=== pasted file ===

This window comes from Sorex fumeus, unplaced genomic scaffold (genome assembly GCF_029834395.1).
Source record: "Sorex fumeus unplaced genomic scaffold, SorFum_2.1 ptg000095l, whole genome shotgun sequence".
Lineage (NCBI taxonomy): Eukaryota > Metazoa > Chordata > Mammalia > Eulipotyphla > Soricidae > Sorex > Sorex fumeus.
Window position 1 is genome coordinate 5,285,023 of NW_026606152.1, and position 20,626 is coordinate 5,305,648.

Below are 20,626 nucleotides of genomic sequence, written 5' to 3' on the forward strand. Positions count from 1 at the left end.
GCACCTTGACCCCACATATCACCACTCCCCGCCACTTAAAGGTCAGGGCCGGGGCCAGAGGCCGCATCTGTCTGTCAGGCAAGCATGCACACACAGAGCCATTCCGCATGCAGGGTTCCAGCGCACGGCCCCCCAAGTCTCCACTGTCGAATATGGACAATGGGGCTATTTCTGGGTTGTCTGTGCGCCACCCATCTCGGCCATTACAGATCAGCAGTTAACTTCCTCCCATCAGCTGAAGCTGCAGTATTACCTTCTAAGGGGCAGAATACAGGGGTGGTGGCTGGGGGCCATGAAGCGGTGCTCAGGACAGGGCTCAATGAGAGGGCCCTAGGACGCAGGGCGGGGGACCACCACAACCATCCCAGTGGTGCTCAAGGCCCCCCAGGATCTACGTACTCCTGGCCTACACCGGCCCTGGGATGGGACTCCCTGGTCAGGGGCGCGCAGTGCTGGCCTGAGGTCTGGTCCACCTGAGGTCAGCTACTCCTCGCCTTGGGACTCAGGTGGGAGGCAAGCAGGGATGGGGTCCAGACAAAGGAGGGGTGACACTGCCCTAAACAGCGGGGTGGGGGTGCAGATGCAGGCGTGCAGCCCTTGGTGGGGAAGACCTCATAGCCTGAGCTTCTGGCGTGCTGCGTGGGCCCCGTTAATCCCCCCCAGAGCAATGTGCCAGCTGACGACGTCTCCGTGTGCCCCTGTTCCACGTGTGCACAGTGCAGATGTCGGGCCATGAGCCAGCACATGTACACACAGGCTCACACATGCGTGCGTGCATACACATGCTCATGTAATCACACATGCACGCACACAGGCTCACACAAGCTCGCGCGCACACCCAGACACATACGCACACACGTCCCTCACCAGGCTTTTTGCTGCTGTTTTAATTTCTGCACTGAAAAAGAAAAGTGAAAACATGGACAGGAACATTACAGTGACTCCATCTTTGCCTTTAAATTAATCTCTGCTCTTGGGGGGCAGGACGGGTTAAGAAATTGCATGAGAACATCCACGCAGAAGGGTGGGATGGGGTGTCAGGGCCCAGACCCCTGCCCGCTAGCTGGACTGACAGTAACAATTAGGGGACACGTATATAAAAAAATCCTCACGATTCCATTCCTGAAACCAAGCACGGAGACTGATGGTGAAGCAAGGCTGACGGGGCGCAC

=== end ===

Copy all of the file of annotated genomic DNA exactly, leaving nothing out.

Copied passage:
This window comes from Sorex fumeus, unplaced genomic scaffold (genome assembly GCF_029834395.1).
Source record: "Sorex fumeus unplaced genomic scaffold, SorFum_2.1 ptg000095l, whole genome shotgun sequence".
Lineage (NCBI taxonomy): Eukaryota > Metazoa > Chordata > Mammalia > Eulipotyphla > Soricidae > Sorex > Sorex fumeus.
Window position 1 is genome coordinate 5,285,023 of NW_026606152.1, and position 20,626 is coordinate 5,305,648.

Below are 20,626 nucleotides of genomic sequence, written 5' to 3' on the forward strand. Positions count from 1 at the left end.
GCACCTTGACCCCACATATCACCACTCCCCGCCACTTAAAGGTCAGGGCCGGGGCCAGAGGCCGCATCTGTCTGTCAGGCAAGCATGCACACACAGAGCCATTCCGCATGCAGGGTTCCAGCGCACGGCCCCCCAAGTCTCCACTGTCGAATATGGACAATGGGGCTATTTCTGGGTTGTCTGTGCGCCACCCATCTCGGCCATTACAGATCAGCAGTTAACTTCCTCCCATCAGCTGAAGCTGCAGTATTACCTTCTAAGGGGCAGAATACAGGGGTGGTGGCTGGGGGCCATGAAGCGGTGCTCAGGACAGGGCTCAATGAGAGGGCCCTAGGACGCAGGGCGGGGGACCACCACAACCATCCCAGTGGTGCTCAAGGCCCCCCAGGATCTACGTACTCCTGGCCTACACCGGCCCTGGGATGGGACTCCCTGGTCAGGGGCGCGCAGTGCTGGCCTGAGGTCTGGTCCACCTGAGGTCAGCTACTCCTCGCCTTGGGACTCAGGTGGGAGGCAAGCAGGGATGGGGTCCAGACAAAGGAGGGGTGACACTGCCCTAAACAGCGGGGTGGGGGTGCAGATGCAGGCGTGCAGCCCTTGGTGGGGAAGACCTCATAGCCTGAGCTTCTGGCGTGCTGCGTGGGCCCCGTTAATCCCCCCCAGAGCAATGTGCCAGCTGACGACGTCTCCGTGTGCCCCTGTTCCACGTGTGCACAGTGCAGATGTCGGGCCATGAGCCAGCACATGTACACACAGGCTCACACATGCGTGCGTGCATACACATGCTCATGTAATCACACATGCACGCACACAGGCTCACACAAGCTCGCGCGCACACCCAGACACATACGCACACACGTCCCTCACCAGGCTTTTTGCTGCTGTTTTAATTTCTGCACTGAAAAAGAAAAGTGAAAACATGGACAGGAACATTACAGTGACTCCATCTTTGCCTTTAAATTAATCTCTGCTCTTGGGGGGCAGGACGGGTTAAGAAATTGCATGAGAACATCCACGCAGAAGGGTGGGATGGGGTGTCAGGGCCCAGACCCCTGCCCGCTAGCTGGACTGACAGTAACAATTAGGGGACACGTATATAAAAAAATCCTCACGATTCCATTCCTGAAACCAAGCACGGAGACTGATGGTGAAGCAAGGCTGACGGGGCGCAC